Please check also the OpenModelica Modeling and Simulation Environment.
ObjectMath is a programming and modeling environment
for object oriented mathematical modeling and generating efficient C++
or Fortran90 code for use in simulation applications, mostly (numerical,
This system partly automates the conventional approach
of hand translation from mathematical models to numerical simulation code
e.g. in Fortran. The ObjectMath language is an object oriented extension
to the Mathematica computer algebra language, which provides mathematical
notation and symbolic transformations. Thus, the ObjectMath programming
environment offers the following:
ObjectMath is designed and supported by a team
at PELAB (Programming Environment Lab), Linköping University, Sweden.
Some of the new developments of ObjectMath are part of the Modelica
modeling language design effort.
is a collection of papers on various aspects
- the Process of Mathematical Modeling and Software Development
How we go from a initial model to the development of simulation applications
The user has physical application oriented knowledge
Express this as a mathematical, object-oriented specification
This specification is expressed in ObjectMath
Possibly perform symbolic transformations of formulas and
Execute it and obtain results (which may cause adjustments
of the specification)
Graphically present the results (which gives understanding
of the problem that often causes changes to the specifification)
How is software development of a simulation application supported?
of software development with ObjectMath.
We specify the simulation problem through mathematical modeling.
Possibly execute interpretively within Mathematica (for small
Perform model transformations (using the Mathematica computer
Automatically generate code (C++, Fortran90, parallel code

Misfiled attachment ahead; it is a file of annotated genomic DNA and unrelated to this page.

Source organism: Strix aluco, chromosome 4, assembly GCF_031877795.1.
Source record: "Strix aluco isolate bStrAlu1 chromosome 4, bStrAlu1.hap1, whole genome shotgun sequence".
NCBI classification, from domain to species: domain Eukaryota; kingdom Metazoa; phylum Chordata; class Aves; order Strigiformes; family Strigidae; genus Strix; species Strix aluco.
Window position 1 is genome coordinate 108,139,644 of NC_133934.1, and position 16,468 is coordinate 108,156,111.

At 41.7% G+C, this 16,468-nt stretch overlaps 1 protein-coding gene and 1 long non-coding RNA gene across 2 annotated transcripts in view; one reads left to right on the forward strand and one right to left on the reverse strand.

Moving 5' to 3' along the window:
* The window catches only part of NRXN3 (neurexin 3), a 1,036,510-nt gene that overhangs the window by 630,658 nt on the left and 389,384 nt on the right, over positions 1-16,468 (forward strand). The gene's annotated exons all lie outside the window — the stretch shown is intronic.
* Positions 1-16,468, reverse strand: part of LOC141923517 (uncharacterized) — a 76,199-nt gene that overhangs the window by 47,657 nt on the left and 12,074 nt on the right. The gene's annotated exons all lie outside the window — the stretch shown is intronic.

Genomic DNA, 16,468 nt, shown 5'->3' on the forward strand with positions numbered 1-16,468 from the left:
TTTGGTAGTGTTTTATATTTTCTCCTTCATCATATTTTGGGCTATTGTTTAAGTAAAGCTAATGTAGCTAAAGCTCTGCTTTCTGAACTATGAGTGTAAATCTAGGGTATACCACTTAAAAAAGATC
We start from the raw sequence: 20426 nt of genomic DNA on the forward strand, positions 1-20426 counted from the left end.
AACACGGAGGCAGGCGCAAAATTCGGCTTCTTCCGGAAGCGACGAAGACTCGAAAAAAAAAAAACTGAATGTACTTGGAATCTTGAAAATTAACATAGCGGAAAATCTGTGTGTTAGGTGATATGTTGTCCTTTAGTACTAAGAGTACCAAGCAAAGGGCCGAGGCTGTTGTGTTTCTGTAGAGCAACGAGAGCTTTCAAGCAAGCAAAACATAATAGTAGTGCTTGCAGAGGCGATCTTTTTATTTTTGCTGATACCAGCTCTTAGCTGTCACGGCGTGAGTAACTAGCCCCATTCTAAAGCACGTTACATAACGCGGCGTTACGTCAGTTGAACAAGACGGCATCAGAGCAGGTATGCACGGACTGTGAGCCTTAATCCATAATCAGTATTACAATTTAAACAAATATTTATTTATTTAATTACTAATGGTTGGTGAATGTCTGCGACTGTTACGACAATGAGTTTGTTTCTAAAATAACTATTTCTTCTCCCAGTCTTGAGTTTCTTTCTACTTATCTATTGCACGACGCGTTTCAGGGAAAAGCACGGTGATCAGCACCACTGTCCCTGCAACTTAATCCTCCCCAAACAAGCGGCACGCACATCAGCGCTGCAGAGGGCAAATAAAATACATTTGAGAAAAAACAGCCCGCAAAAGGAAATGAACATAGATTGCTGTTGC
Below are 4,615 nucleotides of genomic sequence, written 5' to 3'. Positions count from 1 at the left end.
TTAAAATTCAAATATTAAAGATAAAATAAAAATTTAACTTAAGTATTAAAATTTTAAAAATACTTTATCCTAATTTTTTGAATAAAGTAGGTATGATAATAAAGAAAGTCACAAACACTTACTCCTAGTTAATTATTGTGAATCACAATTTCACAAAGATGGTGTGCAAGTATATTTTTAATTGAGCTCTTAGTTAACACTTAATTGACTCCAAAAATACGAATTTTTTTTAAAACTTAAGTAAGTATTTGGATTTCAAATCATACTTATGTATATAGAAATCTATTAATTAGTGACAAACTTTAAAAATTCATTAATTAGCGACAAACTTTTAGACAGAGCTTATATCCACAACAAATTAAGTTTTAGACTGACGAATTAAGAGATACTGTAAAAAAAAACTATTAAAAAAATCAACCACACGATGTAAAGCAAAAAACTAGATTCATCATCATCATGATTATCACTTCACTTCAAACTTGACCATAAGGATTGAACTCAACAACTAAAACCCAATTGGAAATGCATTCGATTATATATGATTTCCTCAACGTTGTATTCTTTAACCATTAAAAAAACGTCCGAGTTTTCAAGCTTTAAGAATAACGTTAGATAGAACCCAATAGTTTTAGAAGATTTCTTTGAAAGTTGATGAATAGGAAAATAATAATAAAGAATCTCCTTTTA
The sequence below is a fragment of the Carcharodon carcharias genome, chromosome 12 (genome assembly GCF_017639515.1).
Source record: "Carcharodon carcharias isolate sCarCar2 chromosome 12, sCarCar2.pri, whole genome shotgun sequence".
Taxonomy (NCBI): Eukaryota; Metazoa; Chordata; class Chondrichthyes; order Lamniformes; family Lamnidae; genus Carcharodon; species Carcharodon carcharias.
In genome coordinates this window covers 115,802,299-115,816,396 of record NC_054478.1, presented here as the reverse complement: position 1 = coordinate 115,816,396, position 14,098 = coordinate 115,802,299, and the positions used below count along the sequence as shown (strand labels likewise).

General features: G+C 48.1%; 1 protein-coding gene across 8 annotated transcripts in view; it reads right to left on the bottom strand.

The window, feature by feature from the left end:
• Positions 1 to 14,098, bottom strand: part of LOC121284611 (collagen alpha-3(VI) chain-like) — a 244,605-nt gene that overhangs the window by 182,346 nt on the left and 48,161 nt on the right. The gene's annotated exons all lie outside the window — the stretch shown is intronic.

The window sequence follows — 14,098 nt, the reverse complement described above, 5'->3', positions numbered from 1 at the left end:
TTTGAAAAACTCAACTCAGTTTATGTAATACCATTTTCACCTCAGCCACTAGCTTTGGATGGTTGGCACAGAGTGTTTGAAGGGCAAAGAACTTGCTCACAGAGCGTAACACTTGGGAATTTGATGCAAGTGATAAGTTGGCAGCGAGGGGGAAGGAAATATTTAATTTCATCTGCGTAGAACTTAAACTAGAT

Specify input data for numerical experiments
Run the experiment
Visualize the data
- An Object-oriented Computer Algebra Language
ObjectMath is an Object-Oriented extension to Mathematica,
a computer algebra language from Wolfram
Research . Mathematica functions and equations can be grouped into
classes, in order to structure the mathematical model. Equations and functions
can be inherited from general classes into more specific classes, which
allows reuse within the mathematical model. Below are two example models.
You can see classes and instances in these examples, as well
as inheritance relations between them (including single and multiple
inheritance). The part-of relation allows structured objects to
be expressed as a composition of parts. The ObjectMath class browser can
show both inheritance relations and part-of relations.
Inheritance allows formulae and equations to be reused. (For
large models the amount of ObjectMath code is reduced approximately three
times through reuse as compared to expressing the model in standard Mathematica).
This object oriented way of modeling is a natural way to describe physical
papers [4 , 5 , 8]
- a programming environment
The programming environment include the following components:
See how the internal
components of the environment are connected.
The ObjectMath language - including object-oriented features and type declarations.
The language is integrated with Mathematica.
The code is edited by
Code generator to produce Optimized C++ and Fortran90 code